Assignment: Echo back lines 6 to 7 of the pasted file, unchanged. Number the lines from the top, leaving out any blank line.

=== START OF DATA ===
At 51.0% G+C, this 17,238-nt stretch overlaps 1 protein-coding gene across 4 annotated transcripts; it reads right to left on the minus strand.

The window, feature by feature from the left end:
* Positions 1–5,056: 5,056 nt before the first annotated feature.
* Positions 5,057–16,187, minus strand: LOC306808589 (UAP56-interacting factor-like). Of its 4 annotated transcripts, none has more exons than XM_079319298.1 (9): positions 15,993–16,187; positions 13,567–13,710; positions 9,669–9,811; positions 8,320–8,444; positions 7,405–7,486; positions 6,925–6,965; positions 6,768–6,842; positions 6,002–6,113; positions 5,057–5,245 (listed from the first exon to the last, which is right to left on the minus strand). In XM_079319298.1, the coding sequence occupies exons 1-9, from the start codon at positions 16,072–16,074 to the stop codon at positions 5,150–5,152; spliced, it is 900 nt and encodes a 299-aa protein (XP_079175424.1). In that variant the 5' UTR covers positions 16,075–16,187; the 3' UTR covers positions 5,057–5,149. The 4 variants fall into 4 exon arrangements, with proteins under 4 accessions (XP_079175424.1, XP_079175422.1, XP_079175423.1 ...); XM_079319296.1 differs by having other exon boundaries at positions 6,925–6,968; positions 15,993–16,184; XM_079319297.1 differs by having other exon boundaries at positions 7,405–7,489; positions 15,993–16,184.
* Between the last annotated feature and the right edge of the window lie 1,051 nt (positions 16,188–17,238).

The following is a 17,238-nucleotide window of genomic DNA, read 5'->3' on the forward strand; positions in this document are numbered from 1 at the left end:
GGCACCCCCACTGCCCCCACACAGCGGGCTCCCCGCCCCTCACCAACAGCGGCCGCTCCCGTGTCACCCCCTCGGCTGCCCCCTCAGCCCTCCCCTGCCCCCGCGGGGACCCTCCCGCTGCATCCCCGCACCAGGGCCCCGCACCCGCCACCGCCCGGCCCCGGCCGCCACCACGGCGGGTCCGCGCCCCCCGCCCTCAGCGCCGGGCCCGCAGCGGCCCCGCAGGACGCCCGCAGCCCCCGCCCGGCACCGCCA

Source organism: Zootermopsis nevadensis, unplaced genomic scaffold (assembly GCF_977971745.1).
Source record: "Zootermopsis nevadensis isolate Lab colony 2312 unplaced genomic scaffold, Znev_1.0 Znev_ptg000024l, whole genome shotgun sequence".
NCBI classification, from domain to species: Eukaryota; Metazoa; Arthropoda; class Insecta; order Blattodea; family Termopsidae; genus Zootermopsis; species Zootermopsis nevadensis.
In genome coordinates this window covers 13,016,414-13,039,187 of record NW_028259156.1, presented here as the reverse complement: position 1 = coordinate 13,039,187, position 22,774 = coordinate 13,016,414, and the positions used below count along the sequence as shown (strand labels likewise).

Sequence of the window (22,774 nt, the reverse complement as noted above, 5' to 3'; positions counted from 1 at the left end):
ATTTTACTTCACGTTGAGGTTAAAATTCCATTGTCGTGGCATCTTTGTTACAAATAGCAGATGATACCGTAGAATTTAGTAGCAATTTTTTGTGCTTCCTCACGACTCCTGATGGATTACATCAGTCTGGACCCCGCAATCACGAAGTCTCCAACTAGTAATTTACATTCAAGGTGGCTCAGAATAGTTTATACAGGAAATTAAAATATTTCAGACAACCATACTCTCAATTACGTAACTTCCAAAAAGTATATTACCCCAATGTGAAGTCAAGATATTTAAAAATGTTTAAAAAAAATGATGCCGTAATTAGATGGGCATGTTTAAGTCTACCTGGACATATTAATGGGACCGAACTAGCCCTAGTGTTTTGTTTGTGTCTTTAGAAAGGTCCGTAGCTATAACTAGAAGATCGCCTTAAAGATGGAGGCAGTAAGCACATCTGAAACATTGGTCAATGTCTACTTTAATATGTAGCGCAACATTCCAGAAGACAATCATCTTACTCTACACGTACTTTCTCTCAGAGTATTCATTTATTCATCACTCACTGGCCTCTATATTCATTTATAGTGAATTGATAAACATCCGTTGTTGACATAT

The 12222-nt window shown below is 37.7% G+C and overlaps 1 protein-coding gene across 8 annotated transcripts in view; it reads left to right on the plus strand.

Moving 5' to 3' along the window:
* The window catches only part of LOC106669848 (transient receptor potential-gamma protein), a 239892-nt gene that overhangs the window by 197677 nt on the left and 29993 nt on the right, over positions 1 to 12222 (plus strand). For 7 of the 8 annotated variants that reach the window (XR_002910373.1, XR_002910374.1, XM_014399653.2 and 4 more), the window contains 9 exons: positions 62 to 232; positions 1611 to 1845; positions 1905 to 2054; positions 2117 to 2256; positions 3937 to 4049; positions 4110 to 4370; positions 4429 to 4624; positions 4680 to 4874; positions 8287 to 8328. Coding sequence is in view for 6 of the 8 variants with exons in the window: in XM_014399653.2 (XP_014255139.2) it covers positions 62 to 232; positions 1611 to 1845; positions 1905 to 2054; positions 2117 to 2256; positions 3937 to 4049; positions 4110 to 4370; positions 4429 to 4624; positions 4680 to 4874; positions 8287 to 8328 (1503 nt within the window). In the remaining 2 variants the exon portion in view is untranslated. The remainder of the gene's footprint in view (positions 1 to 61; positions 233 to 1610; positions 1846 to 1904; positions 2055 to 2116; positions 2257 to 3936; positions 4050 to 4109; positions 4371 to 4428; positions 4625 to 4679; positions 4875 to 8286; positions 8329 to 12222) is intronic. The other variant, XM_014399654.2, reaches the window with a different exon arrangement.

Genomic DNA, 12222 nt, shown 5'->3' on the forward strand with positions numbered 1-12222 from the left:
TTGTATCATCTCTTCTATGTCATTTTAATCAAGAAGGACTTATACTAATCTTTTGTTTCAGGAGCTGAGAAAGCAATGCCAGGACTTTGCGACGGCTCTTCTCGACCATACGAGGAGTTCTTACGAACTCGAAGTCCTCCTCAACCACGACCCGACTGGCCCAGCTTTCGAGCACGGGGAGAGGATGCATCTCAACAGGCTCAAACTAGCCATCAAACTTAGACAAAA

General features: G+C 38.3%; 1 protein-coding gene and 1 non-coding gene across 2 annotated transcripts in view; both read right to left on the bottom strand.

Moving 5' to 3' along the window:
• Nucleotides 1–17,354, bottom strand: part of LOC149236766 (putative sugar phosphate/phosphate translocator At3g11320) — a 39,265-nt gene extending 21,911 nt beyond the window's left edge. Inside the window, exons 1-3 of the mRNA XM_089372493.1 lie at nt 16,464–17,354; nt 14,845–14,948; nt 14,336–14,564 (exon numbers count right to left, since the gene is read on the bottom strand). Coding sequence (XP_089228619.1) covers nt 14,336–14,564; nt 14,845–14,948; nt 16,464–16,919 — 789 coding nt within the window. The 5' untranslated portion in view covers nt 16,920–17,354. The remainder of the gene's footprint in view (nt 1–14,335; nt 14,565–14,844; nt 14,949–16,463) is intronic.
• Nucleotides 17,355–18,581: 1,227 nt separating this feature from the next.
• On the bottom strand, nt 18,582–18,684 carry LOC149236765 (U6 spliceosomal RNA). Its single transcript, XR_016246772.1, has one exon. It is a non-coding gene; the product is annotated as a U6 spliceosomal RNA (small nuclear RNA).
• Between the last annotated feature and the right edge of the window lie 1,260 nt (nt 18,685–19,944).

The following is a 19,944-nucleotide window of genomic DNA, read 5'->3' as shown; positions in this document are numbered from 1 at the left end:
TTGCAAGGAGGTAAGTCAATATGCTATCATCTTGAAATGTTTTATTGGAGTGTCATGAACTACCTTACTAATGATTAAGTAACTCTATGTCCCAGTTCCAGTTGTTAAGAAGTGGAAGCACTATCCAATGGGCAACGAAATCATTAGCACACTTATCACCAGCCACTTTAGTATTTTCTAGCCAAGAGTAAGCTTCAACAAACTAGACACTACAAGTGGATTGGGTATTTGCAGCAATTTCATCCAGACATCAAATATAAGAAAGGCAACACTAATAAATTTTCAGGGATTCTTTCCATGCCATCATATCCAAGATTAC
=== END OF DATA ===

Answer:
The following is a 17,238-nucleotide window of genomic DNA, read 5'->3' on the forward strand; positions in this document are numbered from 1 at the left end:
GGCACCCCCACTGCCCCCACACAGCGGGCTCCCCGCCCCTCACCAACAGCGGCCGCTCCCGTGTCACCCCCTCGGCTGCCCCCTCAGCCCTCCCCTGCCCCCGCGGGGACCCTCCCGCTGCATCCCCGCACCAGGGCCCCGCACCCGCCACCGCCCGGCCCCGGCCGCCACCACGGCGGGTCCGCGCCCCCCGCCCTCAGCGCCGGGCCCGCAGCGGCCCCGCAGGACGCCCGCAGCCCCCGCCCGGCACCGCCA